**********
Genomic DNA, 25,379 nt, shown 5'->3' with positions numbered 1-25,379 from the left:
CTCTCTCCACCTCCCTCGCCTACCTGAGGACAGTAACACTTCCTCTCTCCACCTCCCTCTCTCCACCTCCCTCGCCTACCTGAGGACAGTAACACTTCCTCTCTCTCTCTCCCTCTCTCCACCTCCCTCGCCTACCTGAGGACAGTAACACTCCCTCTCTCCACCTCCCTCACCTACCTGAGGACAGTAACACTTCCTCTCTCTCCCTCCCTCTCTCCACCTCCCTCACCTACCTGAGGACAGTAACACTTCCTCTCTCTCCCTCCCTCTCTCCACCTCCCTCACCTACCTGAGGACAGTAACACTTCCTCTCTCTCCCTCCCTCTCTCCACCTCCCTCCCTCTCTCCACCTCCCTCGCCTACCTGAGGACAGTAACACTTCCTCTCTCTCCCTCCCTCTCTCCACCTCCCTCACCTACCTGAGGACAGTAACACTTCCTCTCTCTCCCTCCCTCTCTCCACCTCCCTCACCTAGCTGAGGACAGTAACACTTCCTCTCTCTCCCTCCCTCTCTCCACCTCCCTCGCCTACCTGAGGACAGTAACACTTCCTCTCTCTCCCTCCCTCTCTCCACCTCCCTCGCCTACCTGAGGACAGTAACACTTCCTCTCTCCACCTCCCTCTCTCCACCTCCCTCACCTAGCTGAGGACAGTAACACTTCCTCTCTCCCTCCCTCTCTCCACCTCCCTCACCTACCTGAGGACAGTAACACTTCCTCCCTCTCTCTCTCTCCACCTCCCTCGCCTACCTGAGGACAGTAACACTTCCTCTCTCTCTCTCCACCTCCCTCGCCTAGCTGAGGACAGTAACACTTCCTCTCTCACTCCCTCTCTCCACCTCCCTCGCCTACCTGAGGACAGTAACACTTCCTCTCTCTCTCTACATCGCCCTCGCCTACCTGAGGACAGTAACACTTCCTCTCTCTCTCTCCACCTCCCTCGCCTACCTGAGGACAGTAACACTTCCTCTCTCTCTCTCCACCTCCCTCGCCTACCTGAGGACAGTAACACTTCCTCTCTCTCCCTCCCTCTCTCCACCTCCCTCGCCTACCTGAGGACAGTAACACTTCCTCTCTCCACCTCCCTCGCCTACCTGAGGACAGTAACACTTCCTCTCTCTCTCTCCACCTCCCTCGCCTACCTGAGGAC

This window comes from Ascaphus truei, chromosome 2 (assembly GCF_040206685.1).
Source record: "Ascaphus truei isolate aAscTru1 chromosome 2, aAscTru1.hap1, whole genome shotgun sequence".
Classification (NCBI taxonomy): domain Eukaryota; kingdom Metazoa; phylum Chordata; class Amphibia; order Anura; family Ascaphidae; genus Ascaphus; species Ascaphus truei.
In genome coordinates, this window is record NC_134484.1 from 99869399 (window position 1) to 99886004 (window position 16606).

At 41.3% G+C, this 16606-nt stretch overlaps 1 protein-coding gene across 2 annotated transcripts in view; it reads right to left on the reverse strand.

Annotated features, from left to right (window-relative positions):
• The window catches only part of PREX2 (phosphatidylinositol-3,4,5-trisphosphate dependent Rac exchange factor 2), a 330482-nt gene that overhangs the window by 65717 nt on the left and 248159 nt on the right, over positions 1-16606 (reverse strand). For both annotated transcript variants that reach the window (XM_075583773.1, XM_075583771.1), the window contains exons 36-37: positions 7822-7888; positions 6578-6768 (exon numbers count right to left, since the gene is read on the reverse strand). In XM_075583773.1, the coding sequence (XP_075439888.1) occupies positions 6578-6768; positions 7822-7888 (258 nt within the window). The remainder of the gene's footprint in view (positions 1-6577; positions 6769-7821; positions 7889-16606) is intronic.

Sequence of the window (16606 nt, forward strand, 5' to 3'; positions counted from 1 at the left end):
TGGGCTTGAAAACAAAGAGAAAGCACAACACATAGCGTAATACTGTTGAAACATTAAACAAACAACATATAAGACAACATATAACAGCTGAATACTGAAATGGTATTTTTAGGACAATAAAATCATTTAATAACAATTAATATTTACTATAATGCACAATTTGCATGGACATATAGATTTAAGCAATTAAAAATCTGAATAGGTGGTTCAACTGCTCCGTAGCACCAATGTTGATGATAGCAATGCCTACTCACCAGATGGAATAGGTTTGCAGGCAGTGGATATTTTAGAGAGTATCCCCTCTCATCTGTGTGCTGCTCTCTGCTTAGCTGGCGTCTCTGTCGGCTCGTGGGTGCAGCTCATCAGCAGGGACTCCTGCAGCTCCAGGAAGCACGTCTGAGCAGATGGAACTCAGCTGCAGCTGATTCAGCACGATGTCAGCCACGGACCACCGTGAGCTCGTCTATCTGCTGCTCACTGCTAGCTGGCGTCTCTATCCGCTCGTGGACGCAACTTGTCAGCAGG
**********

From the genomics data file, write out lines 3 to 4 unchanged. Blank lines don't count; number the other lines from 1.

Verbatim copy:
This window comes from Ascaphus truei, chromosome 2 (assembly GCF_040206685.1).
Source record: "Ascaphus truei isolate aAscTru1 chromosome 2, aAscTru1.hap1, whole genome shotgun sequence".